There is a similar overlap between mediator skills and the techniques used in a recent study examining the benefits of using online messages to help others regulate their emotions. The 2017 study found that those who helped others as compared to those who received help showed the greatest decrease in depression. The study’s authors, Dore, Morris, Burr, Picard and Ochsner, concluded that “in helping others manage their emotional reactions to stressful situations, even in an online (not face-to-face) way, we can practice and hone our regulation skills, which we can then apply to improve our own emotional lives.” Given the similarity between this program and mediation practice, these findings provide strong support for our contention that mediation training and practice have positive impacts on the emotional well-being of the mediator.

Implications from Neuroscience

As if the empirical support were not enough to convince us that mediation training might help our students improve resilience and ameliorate threats to mental health and well-being, ideas from neuroscience provide theoretical support for the advantages of learning mediation skills.

According to Daniel J. Siegel, M.D., clinical professor of psychiatry at the UCLA School of Medicine and founding co-director of the Mindful Awareness Research Center at UCLA, nine prefrontal cortex functions are essential to resilience and emotional well-being. Mediator skills are closely aligned with six of these functions: (1) attuned communication; (2) emotional balance; (3) empathy; (4) moral awareness; (5) response flexibility; and (6) insight. Learning these six skills and practicing them while conducting mediation could help to counteract the undermining effects of the experience-deficient diet that pressures today’s adolescents to focus all their energy 24-7, 365 days a year, on extrinsic achievement rather than on intrinsic goals of learning for its own sake and personal development. In this stress-producing educational and social culture, almost no time remains for self-reflection and growth in self-awareness, the very skills emphasized in mediation training and practice.

Moreover, as Siegel explains in his 2013 book, Brainstorm: The Power and Purpose of the Adolescent Brain, neuroscience has taught us that experience – how we focus our attention – is key to shaping the structure of our brains. This is particularly true during the period of adolescence when the brain undergoes a substantial remodeling of its neural circuitry to increase the linkages between the prefrontal cortex (important in self-control) and the brain’s limbic system (important in processing of emotional information). The remodeling results in a more integrated neural circuitry and an increased ability to regulate emotions and engage in higher order thinking (planning, problem-solving ability, and judgment) – executive function behaviors.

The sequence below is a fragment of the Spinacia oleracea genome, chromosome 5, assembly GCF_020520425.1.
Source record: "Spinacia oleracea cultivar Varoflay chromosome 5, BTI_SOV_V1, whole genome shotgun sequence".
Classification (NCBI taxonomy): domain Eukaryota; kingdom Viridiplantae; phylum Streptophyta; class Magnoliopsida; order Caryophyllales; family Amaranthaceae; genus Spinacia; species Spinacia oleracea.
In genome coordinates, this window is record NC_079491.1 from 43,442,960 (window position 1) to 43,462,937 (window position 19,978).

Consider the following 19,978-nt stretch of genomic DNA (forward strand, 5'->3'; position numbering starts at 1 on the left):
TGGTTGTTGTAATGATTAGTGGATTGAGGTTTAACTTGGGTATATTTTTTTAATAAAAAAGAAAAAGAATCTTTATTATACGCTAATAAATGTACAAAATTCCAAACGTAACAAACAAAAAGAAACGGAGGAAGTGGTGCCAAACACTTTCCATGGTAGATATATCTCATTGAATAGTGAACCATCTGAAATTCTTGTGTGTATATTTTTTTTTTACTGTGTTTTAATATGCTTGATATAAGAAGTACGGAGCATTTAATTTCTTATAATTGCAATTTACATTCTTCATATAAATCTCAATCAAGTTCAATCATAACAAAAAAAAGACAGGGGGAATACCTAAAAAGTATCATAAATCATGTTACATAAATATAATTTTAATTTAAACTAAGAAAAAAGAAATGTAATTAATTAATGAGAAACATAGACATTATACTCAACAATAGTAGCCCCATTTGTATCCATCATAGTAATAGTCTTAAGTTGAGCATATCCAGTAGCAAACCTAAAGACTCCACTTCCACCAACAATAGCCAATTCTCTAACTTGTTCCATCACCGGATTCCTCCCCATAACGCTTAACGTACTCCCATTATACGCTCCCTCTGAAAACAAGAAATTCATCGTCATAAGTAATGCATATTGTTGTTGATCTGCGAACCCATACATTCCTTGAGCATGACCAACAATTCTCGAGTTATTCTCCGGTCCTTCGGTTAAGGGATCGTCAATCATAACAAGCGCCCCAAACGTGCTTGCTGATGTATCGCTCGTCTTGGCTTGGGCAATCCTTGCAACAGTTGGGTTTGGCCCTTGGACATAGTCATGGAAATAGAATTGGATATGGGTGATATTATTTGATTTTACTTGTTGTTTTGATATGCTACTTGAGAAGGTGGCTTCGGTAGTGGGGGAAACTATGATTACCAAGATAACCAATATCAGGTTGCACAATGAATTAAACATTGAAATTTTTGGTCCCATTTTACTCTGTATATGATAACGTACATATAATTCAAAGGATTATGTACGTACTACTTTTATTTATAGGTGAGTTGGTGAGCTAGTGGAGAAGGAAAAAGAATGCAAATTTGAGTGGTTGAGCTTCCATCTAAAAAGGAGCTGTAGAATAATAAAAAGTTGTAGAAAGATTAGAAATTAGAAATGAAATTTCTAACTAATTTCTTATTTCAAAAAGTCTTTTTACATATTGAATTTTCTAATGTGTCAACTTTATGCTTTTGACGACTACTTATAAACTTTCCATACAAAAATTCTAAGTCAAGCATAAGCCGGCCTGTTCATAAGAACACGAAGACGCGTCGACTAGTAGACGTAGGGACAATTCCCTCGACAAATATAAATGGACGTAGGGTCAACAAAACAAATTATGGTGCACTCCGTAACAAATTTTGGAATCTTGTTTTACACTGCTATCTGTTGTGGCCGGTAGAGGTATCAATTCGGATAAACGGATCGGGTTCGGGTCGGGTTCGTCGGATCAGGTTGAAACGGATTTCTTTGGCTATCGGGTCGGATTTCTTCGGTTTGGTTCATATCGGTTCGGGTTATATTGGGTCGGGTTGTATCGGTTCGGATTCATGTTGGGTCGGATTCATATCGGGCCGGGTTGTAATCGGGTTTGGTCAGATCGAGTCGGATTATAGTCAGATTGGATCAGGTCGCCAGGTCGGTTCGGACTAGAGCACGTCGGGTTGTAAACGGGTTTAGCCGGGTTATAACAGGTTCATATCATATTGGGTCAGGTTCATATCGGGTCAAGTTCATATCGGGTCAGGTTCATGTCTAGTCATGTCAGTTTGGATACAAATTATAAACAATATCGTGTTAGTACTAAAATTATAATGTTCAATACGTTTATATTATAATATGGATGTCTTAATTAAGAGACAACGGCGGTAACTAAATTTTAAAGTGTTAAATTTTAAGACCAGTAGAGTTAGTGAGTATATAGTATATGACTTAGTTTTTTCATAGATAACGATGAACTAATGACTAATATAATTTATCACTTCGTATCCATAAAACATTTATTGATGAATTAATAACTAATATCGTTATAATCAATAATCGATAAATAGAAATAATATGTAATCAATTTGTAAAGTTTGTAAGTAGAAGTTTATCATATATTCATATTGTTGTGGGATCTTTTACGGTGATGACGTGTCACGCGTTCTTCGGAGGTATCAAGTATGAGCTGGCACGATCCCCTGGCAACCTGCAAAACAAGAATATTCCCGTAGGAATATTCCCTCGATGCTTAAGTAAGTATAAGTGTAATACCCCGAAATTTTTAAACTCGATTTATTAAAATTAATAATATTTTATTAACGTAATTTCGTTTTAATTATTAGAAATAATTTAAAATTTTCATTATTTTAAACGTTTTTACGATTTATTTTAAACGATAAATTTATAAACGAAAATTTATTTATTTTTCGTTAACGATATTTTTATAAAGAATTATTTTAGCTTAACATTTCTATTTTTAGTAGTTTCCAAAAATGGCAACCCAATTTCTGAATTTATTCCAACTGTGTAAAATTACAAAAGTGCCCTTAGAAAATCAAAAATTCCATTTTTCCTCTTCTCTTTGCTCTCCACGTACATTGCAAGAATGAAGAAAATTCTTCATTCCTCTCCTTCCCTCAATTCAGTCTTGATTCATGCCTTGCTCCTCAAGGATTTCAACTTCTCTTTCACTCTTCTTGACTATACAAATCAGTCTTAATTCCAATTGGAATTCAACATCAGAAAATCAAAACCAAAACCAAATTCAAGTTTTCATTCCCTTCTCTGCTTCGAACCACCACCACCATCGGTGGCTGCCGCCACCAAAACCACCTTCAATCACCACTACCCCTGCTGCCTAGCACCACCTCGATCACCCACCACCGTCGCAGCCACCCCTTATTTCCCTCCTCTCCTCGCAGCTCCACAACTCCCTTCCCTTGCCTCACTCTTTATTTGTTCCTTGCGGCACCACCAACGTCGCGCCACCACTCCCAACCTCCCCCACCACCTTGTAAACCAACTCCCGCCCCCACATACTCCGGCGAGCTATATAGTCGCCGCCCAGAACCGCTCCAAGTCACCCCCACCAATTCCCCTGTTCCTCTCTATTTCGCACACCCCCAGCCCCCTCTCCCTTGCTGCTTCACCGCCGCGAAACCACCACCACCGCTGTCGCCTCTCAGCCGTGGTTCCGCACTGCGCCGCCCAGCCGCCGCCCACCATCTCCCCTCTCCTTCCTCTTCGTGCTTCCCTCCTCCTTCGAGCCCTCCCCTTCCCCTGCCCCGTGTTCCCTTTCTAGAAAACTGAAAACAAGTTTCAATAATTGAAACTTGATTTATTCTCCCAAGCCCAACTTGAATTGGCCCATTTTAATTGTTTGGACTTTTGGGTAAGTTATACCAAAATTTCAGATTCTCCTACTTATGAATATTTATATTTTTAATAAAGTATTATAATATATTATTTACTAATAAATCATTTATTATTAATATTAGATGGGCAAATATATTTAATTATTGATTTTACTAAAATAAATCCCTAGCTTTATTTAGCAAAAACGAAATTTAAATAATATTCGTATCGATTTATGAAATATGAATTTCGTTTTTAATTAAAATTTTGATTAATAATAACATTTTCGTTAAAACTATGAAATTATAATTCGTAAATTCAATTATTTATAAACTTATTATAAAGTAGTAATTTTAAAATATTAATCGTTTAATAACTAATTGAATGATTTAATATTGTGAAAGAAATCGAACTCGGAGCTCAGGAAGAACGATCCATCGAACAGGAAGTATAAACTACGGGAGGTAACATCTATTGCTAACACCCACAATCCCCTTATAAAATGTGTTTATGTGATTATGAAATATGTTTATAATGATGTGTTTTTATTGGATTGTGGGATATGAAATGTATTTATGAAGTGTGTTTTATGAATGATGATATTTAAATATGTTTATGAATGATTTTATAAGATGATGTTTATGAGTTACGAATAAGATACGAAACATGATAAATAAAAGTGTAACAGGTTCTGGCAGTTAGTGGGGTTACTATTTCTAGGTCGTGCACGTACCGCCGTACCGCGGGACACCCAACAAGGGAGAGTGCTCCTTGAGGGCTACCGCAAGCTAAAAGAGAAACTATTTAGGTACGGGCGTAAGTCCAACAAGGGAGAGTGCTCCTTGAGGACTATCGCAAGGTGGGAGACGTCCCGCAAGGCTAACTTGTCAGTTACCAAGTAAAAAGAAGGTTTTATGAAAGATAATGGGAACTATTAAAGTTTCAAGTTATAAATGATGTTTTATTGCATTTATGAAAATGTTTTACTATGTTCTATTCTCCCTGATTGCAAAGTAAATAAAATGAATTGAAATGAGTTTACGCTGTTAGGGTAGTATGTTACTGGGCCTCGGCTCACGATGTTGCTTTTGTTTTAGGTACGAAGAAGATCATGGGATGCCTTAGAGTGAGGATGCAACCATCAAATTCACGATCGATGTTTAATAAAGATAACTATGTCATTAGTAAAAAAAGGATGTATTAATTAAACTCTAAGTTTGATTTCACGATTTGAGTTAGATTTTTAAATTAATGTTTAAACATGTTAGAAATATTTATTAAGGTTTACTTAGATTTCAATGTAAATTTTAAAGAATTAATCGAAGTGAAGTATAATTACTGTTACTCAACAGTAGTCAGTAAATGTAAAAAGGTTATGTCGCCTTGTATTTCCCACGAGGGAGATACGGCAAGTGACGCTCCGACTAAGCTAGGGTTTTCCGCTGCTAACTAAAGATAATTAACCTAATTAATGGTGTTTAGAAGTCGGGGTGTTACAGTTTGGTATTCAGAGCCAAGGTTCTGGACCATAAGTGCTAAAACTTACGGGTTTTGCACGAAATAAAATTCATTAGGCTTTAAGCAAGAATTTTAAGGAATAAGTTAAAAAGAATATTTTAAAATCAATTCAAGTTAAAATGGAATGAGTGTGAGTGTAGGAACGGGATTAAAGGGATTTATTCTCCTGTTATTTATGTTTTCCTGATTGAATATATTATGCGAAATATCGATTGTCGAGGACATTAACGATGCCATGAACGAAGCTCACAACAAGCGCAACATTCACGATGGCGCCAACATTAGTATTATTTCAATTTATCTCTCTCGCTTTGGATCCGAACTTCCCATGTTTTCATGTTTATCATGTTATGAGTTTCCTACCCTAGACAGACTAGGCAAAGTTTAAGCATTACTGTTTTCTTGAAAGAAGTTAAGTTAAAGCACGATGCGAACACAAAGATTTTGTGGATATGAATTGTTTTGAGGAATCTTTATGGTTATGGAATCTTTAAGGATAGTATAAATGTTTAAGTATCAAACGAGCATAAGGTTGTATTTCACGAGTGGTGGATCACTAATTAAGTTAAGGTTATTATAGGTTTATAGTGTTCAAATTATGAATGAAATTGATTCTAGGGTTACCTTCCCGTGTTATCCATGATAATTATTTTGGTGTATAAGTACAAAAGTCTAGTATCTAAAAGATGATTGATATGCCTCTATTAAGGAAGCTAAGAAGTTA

Consequently, the types of experiences adolescents have and where they focus their attention – that is, what they think about, what they talk with friends and family about, and what they spend their time doing – directly impact this remodeling. Mediation training and practice would provide students an enriching experience as well as a practical and effective way to focus their attention on learning and applying skills likely to improve their emotional well-being.

Why This Matters

As college professors, we see the mental health challenges our students are facing and the associated impacts on their academic performance, coping ability, interpersonal relationships, and tendencies toward excessive drinking and other risky behaviors.

If we have evidence that there is something we can do to maximize students’ success in college and beyond, it seems we have a moral obligation to do it. Mediation training and practice not only has the potential to promote overall student health and well-being but also the ability to provide students with a useful set of life skills to help themselves and others more effectively navigate the conflicts they will face at home, in the workplace, and indeed throughout life.

We look forward to pursuing this line of research and hope others will advocate for the creation of mediation training courses at the undergraduate level as a tool to promote student health and well-being.

Note: Jameson and Malizia’s article, “Hidden in plain view: The impact of mediation on the mediator and implications for conflict resolution education,” is published in the journal Conflict Resolution Quarterly.